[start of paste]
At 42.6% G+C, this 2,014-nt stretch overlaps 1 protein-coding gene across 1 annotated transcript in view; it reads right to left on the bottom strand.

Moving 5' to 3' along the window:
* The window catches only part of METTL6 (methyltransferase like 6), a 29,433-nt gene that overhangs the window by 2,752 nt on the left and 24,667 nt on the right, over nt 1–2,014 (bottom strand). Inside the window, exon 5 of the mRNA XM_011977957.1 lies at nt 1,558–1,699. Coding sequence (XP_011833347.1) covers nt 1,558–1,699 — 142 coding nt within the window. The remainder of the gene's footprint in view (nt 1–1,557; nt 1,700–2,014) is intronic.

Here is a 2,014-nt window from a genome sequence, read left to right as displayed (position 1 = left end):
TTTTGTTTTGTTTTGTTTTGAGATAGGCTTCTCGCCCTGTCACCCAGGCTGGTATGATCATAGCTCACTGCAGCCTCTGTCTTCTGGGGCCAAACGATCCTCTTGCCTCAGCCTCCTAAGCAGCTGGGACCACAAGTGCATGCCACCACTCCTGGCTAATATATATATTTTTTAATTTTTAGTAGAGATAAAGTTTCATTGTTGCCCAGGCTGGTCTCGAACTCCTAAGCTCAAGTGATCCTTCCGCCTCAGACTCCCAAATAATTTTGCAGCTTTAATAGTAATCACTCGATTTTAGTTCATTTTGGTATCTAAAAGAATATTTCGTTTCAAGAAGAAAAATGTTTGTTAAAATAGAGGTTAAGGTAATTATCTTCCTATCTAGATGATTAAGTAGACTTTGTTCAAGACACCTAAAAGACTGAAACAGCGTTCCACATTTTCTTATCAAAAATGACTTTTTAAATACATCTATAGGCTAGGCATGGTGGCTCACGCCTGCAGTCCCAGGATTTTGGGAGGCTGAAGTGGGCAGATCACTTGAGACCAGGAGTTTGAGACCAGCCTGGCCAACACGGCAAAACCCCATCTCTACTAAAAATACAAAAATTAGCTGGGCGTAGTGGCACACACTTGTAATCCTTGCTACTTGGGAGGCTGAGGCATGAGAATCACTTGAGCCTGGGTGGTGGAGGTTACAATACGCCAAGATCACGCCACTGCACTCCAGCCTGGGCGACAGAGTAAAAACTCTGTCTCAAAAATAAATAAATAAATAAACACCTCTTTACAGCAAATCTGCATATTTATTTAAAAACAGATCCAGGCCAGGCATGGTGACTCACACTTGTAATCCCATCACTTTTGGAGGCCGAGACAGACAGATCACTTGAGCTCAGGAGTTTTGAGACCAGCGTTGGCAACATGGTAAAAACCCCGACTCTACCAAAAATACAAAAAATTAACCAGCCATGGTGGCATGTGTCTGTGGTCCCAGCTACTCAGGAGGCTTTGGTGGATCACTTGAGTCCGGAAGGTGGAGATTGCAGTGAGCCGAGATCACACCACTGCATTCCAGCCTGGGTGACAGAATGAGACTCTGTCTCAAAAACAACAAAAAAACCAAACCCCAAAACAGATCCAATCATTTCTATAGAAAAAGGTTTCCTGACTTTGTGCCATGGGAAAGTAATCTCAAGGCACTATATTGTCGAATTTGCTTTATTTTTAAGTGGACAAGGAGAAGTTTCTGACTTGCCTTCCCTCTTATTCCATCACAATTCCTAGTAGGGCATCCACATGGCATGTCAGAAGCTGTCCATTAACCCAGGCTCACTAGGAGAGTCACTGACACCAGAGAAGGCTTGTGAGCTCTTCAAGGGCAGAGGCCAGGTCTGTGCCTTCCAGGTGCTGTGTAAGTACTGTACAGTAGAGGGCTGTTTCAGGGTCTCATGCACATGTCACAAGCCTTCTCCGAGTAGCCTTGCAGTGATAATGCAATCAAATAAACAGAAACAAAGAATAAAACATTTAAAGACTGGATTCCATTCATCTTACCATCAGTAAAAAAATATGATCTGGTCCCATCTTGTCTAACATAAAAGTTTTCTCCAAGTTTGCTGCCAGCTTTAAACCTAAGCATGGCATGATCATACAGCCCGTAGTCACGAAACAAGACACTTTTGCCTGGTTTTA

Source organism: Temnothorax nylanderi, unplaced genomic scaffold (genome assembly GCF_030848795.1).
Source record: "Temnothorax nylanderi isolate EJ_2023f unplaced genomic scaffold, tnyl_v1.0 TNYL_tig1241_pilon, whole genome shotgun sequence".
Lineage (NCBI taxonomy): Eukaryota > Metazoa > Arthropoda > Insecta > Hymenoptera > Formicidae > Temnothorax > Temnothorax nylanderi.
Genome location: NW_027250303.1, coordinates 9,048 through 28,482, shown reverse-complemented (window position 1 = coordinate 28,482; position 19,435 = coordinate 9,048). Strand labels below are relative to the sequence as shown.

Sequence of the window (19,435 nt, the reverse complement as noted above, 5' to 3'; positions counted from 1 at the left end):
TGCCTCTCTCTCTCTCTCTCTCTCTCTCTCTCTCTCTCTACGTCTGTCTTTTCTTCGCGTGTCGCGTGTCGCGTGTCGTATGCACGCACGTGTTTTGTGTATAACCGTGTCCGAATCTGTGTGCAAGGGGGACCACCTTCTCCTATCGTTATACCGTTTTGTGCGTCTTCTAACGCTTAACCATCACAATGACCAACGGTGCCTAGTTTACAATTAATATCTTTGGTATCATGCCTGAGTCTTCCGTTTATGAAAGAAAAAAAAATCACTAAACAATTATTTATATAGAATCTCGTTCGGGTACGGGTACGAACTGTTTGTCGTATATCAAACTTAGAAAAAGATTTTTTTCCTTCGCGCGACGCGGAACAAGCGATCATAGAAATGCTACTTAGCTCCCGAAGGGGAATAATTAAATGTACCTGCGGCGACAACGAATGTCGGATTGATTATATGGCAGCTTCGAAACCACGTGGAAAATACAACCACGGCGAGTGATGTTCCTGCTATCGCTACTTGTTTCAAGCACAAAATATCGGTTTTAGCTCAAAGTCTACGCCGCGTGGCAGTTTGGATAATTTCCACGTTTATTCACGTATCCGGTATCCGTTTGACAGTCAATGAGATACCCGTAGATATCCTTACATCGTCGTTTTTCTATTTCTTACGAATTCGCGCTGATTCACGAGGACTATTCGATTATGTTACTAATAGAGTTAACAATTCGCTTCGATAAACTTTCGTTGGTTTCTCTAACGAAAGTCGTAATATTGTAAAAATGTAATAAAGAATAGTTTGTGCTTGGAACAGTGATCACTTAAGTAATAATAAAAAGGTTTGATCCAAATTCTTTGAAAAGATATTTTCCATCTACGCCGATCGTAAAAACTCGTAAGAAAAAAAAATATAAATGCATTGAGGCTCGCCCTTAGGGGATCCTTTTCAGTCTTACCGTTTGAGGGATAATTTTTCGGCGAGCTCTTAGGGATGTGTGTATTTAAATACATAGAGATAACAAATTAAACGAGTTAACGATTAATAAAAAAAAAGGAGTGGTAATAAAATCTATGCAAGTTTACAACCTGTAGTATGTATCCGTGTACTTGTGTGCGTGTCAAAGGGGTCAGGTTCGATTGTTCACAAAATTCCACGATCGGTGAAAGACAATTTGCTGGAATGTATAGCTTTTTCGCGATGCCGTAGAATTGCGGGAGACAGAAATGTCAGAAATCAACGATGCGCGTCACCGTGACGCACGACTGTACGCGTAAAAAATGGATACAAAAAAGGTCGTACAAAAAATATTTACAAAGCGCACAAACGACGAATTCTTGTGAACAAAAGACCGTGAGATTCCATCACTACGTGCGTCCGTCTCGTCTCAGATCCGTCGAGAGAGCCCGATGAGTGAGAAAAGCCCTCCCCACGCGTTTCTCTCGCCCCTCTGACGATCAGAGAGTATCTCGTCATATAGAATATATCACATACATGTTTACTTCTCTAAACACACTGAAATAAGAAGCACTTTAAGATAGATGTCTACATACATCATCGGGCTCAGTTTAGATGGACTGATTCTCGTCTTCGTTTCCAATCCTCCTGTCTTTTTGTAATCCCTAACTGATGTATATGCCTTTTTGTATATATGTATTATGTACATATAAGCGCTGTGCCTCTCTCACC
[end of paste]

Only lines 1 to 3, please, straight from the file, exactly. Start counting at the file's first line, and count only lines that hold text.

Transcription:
At 42.6% G+C, this 2,014-nt stretch overlaps 1 protein-coding gene across 1 annotated transcript in view; it reads right to left on the bottom strand.

Moving 5' to 3' along the window:
* The window catches only part of METTL6 (methyltransferase like 6), a 29,433-nt gene that overhangs the window by 2,752 nt on the left and 24,667 nt on the right, over nt 1–2,014 (bottom strand). Inside the window, exon 5 of the mRNA XM_011977957.1 lies at nt 1,558–1,699. Coding sequence (XP_011833347.1) covers nt 1,558–1,699 — 142 coding nt within the window. The remainder of the gene's footprint in view (nt 1–1,557; nt 1,700–2,014) is intronic.